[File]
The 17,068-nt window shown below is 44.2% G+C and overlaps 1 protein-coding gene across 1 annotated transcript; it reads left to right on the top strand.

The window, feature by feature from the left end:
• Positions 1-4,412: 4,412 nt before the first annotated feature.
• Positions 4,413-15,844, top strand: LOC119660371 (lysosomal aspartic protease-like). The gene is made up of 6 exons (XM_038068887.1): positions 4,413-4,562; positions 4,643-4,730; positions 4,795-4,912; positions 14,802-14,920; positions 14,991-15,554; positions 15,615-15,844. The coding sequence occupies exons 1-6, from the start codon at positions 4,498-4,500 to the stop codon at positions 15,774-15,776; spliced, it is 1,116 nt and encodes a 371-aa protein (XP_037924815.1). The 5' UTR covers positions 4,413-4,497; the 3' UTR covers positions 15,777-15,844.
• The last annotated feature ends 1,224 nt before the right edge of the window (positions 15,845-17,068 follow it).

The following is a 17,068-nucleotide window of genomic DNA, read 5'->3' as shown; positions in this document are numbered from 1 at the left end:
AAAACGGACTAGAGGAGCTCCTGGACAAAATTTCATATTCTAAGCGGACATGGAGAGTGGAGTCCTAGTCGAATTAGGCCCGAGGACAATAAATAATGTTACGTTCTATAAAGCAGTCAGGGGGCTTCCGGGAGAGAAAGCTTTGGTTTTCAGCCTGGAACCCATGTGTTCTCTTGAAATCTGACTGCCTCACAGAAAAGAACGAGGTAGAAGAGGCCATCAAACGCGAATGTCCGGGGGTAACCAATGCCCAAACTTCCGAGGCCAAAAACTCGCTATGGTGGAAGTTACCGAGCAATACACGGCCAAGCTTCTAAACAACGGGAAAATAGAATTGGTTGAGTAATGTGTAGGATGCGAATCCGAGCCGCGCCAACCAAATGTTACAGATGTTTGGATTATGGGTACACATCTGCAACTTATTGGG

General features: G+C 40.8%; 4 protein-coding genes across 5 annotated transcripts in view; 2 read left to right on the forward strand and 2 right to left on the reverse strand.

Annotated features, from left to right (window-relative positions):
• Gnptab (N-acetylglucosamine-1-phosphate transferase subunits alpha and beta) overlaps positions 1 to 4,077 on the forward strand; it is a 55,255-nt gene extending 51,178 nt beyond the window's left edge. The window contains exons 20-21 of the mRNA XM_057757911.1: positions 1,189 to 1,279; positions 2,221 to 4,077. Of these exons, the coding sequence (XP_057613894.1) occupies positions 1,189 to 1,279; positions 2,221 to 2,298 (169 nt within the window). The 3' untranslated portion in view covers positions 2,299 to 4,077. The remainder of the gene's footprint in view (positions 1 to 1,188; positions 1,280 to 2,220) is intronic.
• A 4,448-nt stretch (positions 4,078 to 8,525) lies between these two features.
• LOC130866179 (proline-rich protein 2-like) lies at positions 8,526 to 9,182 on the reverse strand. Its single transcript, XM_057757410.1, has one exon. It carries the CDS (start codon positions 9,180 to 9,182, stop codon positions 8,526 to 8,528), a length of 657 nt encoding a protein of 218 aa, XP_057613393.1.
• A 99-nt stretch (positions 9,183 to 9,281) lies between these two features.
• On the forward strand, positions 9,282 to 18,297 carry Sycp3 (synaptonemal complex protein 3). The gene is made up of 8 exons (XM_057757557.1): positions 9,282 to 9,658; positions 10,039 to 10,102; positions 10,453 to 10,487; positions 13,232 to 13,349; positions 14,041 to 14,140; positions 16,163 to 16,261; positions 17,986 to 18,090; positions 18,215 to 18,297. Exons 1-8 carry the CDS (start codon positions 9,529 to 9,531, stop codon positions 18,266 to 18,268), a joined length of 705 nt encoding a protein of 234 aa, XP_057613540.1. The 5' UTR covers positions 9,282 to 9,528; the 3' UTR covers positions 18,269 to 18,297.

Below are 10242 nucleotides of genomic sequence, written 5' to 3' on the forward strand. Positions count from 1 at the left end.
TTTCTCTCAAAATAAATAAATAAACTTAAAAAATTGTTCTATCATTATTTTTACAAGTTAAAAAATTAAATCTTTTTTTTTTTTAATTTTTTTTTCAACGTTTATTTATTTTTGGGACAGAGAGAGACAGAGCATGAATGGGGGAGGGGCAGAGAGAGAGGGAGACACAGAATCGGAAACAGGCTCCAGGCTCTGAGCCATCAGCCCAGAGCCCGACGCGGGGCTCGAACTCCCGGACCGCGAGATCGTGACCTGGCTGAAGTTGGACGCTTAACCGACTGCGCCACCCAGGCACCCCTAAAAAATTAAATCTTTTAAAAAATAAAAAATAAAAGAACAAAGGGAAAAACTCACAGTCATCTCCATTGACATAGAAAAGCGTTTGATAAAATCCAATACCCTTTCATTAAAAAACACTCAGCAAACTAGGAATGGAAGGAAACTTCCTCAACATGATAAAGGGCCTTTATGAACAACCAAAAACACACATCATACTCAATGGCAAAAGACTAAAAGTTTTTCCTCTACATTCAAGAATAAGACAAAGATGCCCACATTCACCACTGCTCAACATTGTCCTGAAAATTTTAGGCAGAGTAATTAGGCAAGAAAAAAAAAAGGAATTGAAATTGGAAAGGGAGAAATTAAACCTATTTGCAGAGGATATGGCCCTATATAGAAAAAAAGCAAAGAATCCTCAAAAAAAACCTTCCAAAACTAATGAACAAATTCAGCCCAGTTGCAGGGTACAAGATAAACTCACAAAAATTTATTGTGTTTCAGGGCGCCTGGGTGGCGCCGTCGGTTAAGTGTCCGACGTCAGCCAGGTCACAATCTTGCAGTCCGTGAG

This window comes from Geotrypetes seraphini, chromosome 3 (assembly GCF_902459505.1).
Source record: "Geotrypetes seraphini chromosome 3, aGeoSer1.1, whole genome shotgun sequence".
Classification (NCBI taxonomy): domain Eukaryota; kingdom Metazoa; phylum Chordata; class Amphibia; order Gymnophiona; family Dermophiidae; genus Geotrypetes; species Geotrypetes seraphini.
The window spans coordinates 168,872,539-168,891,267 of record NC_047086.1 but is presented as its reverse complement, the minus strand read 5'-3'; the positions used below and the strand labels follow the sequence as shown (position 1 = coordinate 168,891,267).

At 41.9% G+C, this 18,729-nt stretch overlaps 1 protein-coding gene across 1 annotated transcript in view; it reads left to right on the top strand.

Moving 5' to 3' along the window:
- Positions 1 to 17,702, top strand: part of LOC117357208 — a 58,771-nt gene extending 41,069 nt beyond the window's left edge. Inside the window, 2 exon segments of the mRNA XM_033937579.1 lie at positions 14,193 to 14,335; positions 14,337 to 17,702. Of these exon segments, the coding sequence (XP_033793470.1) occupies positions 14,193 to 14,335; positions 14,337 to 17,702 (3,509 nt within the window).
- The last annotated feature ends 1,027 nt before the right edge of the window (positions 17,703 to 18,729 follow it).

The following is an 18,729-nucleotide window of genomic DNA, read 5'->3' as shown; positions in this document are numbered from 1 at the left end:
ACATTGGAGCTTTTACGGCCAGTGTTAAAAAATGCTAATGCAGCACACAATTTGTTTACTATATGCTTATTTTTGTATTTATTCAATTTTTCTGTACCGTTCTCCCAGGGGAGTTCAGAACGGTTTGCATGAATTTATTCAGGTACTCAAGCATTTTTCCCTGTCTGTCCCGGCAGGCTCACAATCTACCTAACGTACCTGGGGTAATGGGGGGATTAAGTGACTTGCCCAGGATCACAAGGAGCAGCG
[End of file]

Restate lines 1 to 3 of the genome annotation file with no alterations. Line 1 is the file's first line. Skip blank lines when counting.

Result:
The 17,068-nt window shown below is 44.2% G+C and overlaps 1 protein-coding gene across 1 annotated transcript; it reads left to right on the top strand.

The window, feature by feature from the left end:
• Positions 1-4,412: 4,412 nt before the first annotated feature.